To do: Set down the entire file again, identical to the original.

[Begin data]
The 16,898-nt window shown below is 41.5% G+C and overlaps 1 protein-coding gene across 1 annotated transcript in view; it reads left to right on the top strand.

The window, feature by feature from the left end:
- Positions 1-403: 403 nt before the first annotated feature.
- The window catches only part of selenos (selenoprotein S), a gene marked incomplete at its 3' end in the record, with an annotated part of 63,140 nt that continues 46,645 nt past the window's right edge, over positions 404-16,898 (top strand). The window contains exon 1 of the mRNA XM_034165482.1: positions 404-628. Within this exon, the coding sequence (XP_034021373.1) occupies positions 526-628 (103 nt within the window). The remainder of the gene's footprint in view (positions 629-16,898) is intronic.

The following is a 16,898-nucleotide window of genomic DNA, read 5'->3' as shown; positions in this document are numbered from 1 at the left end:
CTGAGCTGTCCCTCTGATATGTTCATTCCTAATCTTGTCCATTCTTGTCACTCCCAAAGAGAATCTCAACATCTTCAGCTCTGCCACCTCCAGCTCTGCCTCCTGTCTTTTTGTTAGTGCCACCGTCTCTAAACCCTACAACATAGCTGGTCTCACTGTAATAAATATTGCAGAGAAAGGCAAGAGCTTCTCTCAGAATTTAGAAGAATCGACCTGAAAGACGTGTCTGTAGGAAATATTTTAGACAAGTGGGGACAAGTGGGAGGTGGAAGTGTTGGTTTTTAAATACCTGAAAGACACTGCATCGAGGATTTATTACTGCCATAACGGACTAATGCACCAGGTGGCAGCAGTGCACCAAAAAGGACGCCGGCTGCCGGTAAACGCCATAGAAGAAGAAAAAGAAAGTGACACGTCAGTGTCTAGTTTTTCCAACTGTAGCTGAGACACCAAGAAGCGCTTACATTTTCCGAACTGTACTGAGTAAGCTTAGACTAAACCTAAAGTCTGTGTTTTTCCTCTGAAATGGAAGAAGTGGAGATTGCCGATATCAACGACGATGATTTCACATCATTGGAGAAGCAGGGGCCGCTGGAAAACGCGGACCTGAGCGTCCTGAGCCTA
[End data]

The 16,898-nt window shown below is 41.5% G+C and overlaps 1 protein-coding gene across 1 annotated transcript in view; it reads left to right on the top strand.

The window, feature by feature from the left end:
- Positions 1-403: 403 nt before the first annotated feature.
- The window catches only part of selenos (selenoprotein S), a gene marked incomplete at its 3' end in the record, with an annotated part of 63,140 nt that continues 46,645 nt past the window's right edge, over positions 404-16,898 (top strand). The window contains exon 1 of the mRNA XM_034165482.1: positions 404-628. Within this exon, the coding sequence (XP_034021373.1) occupies positions 526-628 (103 nt within the window). The remainder of the gene's footprint in view (positions 629-16,898) is intronic.

The following is a 16,898-nucleotide window of genomic DNA, read 5'->3' as shown; positions in this document are numbered from 1 at the left end:
CTGAGCTGTCCCTCTGATATGTTCATTCCTAATCTTGTCCATTCTTGTCACTCCCAAAGAGAATCTCAACATCTTCAGCTCTGCCACCTCCAGCTCTGCCTCCTGTCTTTTTGTTAGTGCCACCGTCTCTAAACCCTACAACATAGCTGGTCTCACTGTAATAAATATTGCAGAGAAAGGCAAGAGCTTCTCTCAGAATTTAGAAGAATCGACCTGAAAGACGTGTCTGTAGGAAATATTTTAGACAAGTGGGGACAAGTGGGAGGTGGAAGTGTTGGTTTTTAAATACCTGAAAGACACTGCATCGAGGATTTATTACTGCCATAACGGACTAATGCACCAGGTGGCAGCAGTGCACCAAAAAGGACGCCGGCTGCCGGTAAACGCCATAGAAGAAGAAAAAGAAAGTGACACGTCAGTGTCTAGTTTTTCCAACTGTAGCTGAGACACCAAGAAGCGCTTACATTTTCCGAACTGTACTGAGTAAGCTTAGACTAAACCTAAAGTCTGTGTTTTTCCTCTGAAATGGAAGAAGTGGAGATTGCCGATATCAACGACGATGATTTCACATCATTGGAGAAGCAGGGGCCGCTGGAAAACGCGGACCTGAGCGTCCTGAGCCTA